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Equations 3.42a, and 3.42b can be rewritten as xi = XstiPiSvi

in which Xti is equivalent to static displacement and Svi is the velocity response spectrum corresponding to the ith mode. For undamped vibration, we simply let e-p,p,t and e-Pipi(t- D) be a unity in Equations 3.40 to 3.42. The actual displacement response is obtained from

As mentioned before, [F] and [X] have significant physical meaning because they show how much contribution is made from each mode to the total displacement.

For example, the structure shown in Figure 3.13 has p1 = 2.218 rad/s, p2 = 10.781 rad/s, and the applied forces F1(t) = F1f(t), F2(t) = F2f(t), where F1 = 20 k, F2 = 30 k, and f(t) = 1 - (t/Z) are given in the accompanying figure. Find the displacement contributed from each individual mode and the total response. Assume initial conditions are zero. [F11 F21] = [0.340 0.293], [F12 F22] = [-0.293 0.340]. Based on Equations 3.41 and 3.43a, the displacement response is i\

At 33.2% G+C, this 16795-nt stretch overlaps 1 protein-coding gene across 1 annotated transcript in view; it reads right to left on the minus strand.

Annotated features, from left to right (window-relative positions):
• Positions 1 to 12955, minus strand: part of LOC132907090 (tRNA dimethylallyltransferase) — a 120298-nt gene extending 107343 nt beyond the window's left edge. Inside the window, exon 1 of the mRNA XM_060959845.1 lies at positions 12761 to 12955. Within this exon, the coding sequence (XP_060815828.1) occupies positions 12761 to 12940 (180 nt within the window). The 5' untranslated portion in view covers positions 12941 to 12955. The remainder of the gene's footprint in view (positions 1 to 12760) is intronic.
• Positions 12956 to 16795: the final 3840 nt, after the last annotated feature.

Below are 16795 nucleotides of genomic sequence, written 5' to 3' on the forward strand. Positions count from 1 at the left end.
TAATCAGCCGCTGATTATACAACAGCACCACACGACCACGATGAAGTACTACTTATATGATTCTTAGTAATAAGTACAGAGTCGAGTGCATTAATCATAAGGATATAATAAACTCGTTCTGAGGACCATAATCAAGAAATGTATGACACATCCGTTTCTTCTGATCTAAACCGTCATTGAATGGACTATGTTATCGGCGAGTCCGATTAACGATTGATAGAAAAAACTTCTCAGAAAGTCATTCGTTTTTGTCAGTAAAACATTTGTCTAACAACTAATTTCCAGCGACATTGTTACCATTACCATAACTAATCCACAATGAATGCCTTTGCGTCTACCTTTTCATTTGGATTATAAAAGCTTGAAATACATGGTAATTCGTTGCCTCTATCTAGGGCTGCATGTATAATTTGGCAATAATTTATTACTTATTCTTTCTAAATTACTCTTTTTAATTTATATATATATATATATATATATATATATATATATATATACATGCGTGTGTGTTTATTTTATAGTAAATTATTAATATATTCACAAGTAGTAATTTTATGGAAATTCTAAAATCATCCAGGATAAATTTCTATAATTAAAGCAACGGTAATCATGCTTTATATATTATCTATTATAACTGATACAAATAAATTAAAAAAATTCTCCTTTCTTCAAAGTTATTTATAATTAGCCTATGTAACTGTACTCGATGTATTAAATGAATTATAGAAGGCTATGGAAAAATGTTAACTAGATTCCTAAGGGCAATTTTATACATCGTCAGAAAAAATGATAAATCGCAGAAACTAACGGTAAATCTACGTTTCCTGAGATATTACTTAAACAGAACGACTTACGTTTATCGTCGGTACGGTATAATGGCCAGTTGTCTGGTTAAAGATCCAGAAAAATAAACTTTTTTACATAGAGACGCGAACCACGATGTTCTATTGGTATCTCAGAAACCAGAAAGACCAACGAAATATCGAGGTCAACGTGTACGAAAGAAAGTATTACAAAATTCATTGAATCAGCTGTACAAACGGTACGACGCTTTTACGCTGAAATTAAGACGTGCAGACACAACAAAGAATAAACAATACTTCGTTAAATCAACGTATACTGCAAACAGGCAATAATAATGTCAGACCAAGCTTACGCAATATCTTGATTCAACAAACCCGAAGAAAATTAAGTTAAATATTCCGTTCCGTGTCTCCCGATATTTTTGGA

x1(due to the first mode)+ x1(due to the second mode) x2(due to the first mode)+ x2(due to the second mode)

The results obtained from Equation 3.44 are illustrated in Figure 3.14 and Figure 3.15. This example reveals how the individual modes contribute to the total response. In this case, the first mode is indeed contributing the most. For tall buildings, in general, the first several fundamental modes are essential in affecting response behavior and are practically needed in design. This example also reveals that FriFr is measuring how much of the applied force contributing to the rth mode. Thus Fr,Fr, XnFr, F^Mr, and XriMr in Equations 3.41a, 3.41b and 3.42a, 3.41b are all measuring how much the rth mode participates

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